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jonathan  hanemann

Snap a stereo wav file to grid

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OK, so here's the deal. Can I take a stereo mix of a song - as in a WAV file of a song - import it into Cakewalk, and snap it to a grid so that I can do some sequencing to it?

Let me ask the question in a different way:

Somebody who really doesn't know what they're doing at all is sending me a two track mix. They want me to track some synth parts to it. I need to work on the gird to do that. How can I do that, when the song I've been sent isn't on any kind of grid, per se? I need to get their song onto a grid somehow in order to have what I do sync up to what they've given me.

Thanks. Appreciate the help.

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If the person who sent you the song doesn't know the tempo, then the easiest way to create a tempo map is to drag the WAV file onto the timeline and one will automatically be generated ( a box will appear stating that the process will take a while, press 'OK').  This process works well if the WAV contains distinct drum transients, so, for example,  if the song is the same tempo throughout and there are drum transients only in the chorus, you can split the clip on the first and the end of the last beat of the chorus and only drag that section into the timeline.  Another way to  create a tempo map is using 'Audio Snap'.  Select the clip, press 'Alt+A',  that will bring up the Audio Snap palette.  Press the Power button and you will see the transients, you can change how many transients are detected with the 'Threshold' slider.  It's probably best to ensure all kicks and snares are detected.  Now press  'Set Project From Clip' and a tempo map will be created.  If some of the beats are off you can edit them by dragging individual transient markers and then press 'Set Project From Clip' again. Cheers.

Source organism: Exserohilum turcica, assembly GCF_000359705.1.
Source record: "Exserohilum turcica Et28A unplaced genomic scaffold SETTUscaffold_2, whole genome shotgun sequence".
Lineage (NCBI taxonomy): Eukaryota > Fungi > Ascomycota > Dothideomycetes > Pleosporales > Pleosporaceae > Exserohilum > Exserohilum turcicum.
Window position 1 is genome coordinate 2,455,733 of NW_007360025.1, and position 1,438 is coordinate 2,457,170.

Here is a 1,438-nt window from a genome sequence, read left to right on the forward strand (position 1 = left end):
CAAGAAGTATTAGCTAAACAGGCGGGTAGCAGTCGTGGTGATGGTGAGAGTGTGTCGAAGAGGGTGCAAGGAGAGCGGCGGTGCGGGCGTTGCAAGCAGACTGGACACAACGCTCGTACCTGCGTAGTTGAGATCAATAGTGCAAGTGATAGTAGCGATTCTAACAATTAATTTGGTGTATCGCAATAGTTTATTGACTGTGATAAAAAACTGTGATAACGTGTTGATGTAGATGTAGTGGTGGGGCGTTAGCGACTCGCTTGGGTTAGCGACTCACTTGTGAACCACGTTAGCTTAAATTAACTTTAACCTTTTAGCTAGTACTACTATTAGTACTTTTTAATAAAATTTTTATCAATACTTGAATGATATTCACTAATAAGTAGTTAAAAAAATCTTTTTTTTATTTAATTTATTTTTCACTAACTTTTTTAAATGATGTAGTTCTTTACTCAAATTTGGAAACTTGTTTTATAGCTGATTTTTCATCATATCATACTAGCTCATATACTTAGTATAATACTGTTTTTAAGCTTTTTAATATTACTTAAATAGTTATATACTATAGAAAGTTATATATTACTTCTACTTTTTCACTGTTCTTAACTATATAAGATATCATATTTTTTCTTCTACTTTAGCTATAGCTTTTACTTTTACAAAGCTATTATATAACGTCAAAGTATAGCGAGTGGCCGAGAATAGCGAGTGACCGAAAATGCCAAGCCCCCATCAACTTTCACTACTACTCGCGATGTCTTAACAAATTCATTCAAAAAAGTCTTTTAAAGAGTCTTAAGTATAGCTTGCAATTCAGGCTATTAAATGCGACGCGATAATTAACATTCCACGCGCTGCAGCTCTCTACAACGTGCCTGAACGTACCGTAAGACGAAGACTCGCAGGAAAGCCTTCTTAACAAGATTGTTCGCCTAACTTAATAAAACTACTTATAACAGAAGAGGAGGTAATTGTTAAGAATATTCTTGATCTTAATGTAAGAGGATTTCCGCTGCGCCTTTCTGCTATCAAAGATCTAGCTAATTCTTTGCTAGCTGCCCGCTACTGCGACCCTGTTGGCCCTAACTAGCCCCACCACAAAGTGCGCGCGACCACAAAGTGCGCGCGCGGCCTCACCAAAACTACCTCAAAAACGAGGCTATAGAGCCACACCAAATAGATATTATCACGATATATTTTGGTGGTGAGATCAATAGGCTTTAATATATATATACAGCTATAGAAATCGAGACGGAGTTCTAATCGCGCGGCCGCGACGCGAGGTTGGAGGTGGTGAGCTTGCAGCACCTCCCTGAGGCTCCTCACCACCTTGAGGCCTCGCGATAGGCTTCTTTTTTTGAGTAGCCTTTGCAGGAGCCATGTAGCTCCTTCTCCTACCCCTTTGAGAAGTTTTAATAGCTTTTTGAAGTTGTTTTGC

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On 9/18/2020 at 5:40 PM, tonemangler said:

If the person who sent you the song doesn't know the tempo, then the easiest way to create a tempo map is to drag the WAV file onto the timeline and one will automatically be generated ( a box will appear stating that the process will take a while, press 'OK').  This process works well if the WAV contains distinct drum transients, so, for example,  if the song is the same tempo throughout and there are drum transients only in the chorus, you can split the clip on the first and the end of the last beat of the chorus and only drag that section into the timeline.  Another way to  create a tempo map is using 'Audio Snap'.  Select the clip, press 'Alt+A',  that will bring up the Audio Snap palette.  Press the Power button and you will see the transients, you can change how many transients are detected with the 'Threshold' slider.  It's probably best to ensure all kicks and snares are detected.  Now press  'Set Project From Clip' and a tempo map will be created.  If some of the beats are off you can edit them by dragging individual transient markers and then press 'Set Project From Clip' again. Cheers.

 

 

 

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